"A carry-over from Earth, no doubt," he commented. "An unusual one, too,
for a culture without technology."
When the meal was over, the two men from the ship were conducted on a
tour of the area. It was a neat agricultural community, with broad
fields, well-constructed buildings and, a short distance from Saranta's
castle-like home, a village in which artisans and craftsmen plied their
Peo tried to notice what he thought Tardo would look for on such a short
inspection. The Council agent, he knew, had had intensive training and
many years of experience. It was hard for Peo to judge what factors
Tardo would consider significant - probably very minor ones that the
average man would not notice, he thought.
Tardo had seemed most intent on the question of slavery, and Peo looked
for signs of it. He could see none. The people of the planet had had
time to conceal some things, of course. But the people they saw in the
village wore a proud air of independence no slave could assume.
Saranta apologized for their having to walk, explaining that there was
no other means of transportation on the planet.
"And, without transportation, you can understand why we have not been
able to develop a technology," he added. "We hope transport will be
included in the first assistance you will give us."
Tardo asked about the fields.
"I see there is no one working them," he said. "Is that done by the
"Our labor supply is transient," answered Saranta after a moment's
hesitation. "The laborers who will work our fields - for a wage, of
course - are probably in the next town or the one beyond it now."
Alpha Persei was sinking in the western sky when Tardo and Peo took
their leave of Saranta and made their way down the road toward their
planetary landing craft.
"It looks like a good world to me," said Peo. "If tomorrow's inspection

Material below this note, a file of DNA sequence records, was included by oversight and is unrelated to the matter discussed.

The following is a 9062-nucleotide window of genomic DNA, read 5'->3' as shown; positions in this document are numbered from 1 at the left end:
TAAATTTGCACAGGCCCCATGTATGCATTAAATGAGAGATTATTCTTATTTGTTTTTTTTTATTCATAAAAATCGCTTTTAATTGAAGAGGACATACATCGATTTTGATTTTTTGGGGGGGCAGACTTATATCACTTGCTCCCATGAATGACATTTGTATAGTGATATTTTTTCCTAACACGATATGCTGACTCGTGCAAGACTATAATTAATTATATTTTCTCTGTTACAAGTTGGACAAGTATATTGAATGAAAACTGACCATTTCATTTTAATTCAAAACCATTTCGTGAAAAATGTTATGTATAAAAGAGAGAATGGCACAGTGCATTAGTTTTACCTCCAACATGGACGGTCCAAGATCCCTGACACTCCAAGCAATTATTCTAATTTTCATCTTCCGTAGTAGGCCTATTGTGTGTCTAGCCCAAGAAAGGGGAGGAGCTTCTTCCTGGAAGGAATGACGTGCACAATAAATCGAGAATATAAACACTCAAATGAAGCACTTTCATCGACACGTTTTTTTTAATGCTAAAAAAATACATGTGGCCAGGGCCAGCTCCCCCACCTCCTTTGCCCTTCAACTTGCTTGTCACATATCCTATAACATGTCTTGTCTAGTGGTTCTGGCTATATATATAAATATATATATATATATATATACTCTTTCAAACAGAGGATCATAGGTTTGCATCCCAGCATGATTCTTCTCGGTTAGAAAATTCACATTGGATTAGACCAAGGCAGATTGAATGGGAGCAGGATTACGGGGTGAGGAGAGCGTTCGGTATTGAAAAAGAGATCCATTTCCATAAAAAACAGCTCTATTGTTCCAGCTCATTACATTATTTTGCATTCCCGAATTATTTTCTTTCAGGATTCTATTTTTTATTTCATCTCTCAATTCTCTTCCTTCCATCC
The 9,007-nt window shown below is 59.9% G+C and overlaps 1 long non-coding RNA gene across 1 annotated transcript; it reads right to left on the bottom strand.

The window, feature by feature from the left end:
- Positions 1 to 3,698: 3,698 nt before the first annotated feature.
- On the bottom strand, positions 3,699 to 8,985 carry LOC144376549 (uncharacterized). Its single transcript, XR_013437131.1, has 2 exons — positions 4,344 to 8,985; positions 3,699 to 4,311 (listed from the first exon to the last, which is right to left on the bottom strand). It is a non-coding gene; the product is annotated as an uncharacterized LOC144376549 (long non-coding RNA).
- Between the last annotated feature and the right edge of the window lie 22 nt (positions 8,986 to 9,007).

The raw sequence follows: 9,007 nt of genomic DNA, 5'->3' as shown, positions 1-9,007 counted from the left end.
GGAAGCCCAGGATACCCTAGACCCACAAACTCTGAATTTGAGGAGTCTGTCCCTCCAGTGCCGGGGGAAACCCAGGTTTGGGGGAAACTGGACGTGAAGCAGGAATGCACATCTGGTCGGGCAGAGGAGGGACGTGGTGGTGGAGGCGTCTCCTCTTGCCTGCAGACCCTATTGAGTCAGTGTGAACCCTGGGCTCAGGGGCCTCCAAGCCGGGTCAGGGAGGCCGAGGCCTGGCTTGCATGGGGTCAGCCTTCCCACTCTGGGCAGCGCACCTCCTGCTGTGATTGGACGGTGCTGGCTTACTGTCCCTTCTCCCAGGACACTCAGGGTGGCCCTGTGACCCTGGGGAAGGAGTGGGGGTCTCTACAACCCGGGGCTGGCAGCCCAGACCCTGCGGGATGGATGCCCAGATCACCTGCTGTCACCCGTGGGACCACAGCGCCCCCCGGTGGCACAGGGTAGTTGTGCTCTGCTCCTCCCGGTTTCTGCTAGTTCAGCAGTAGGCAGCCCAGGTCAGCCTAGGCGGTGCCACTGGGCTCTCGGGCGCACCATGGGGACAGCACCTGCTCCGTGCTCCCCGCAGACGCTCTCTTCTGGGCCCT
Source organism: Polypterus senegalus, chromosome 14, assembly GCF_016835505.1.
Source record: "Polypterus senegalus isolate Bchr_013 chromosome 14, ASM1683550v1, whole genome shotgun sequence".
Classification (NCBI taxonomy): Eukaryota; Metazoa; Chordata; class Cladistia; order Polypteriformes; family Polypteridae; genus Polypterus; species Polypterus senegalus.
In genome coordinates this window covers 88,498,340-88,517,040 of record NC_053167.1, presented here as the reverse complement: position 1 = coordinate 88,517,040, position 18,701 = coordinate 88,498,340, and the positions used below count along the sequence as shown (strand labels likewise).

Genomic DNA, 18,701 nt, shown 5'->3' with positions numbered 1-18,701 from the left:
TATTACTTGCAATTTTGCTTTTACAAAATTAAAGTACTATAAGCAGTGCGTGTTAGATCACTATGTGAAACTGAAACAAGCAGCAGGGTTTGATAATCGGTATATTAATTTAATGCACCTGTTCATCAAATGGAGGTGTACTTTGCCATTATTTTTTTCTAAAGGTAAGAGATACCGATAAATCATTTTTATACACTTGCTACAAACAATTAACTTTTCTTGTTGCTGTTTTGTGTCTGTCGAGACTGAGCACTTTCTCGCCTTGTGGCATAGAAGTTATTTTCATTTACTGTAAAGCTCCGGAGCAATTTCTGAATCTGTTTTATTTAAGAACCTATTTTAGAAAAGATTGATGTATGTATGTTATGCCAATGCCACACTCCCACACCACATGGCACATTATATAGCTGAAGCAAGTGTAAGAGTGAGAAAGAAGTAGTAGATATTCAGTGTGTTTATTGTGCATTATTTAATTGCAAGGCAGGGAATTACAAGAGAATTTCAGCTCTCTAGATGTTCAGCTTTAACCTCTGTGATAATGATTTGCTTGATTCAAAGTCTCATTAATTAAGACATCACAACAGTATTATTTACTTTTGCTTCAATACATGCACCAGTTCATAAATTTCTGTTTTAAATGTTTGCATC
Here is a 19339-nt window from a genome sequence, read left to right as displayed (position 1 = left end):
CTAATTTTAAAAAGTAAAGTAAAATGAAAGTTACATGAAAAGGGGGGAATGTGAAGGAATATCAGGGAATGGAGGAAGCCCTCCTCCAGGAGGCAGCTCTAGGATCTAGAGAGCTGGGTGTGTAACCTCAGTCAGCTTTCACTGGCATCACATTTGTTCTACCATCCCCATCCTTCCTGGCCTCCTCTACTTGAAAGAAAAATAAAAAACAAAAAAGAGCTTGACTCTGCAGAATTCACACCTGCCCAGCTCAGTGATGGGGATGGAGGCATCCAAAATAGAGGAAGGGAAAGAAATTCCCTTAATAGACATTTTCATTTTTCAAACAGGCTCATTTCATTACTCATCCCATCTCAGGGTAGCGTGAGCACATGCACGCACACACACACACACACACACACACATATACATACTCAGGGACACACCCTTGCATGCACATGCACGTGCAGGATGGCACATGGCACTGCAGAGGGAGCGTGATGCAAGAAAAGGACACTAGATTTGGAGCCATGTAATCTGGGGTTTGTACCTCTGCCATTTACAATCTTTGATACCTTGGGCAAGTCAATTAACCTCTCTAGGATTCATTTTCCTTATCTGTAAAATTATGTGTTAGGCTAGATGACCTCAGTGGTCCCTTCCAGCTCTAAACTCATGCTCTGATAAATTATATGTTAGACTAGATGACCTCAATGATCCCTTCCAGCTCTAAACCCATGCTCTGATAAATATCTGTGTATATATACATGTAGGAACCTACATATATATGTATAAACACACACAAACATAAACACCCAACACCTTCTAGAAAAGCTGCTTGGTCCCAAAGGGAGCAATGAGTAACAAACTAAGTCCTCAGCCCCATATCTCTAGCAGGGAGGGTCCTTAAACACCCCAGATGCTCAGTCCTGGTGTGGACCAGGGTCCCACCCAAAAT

is as satisfactory, I suppose you will recommend the beginning of
"There will be no inspection tour tomorrow, and I shall recommend
against aid at this time," replied Tardo. "I've seen enough."
"Why?" asked Peo, surprised.
"There are two classes of people on this planet, and we've seen only
one," said Tardo. "Those we have seen are freemen. The others are no
better than animals. We give no aid that helps men tighten their hold
over their fellows."
"If you haven't seen them, how do you know there is another class?"
demanded Peo. "There is no evidence of any such situation."
"The evidence is well hidden. But if you think your stomach can take it
now, I'll tell you. If you remember your history, colonizing ships 1000
years ago had no space to carry animals along. They had to depend on
native animal life of the planet, and this planet had none."
"Saranta said that. But I don't see ..."
"Those were delicious steaks, weren't they?" remarked Tardo quietly.
This etext was produced from _If Worlds of Science Fiction_
September 1954. Extensive research did not uncover any evidence that
the U.S. copyright on this publication was renewed. Minor spelling
and typographical errors have been corrected without note.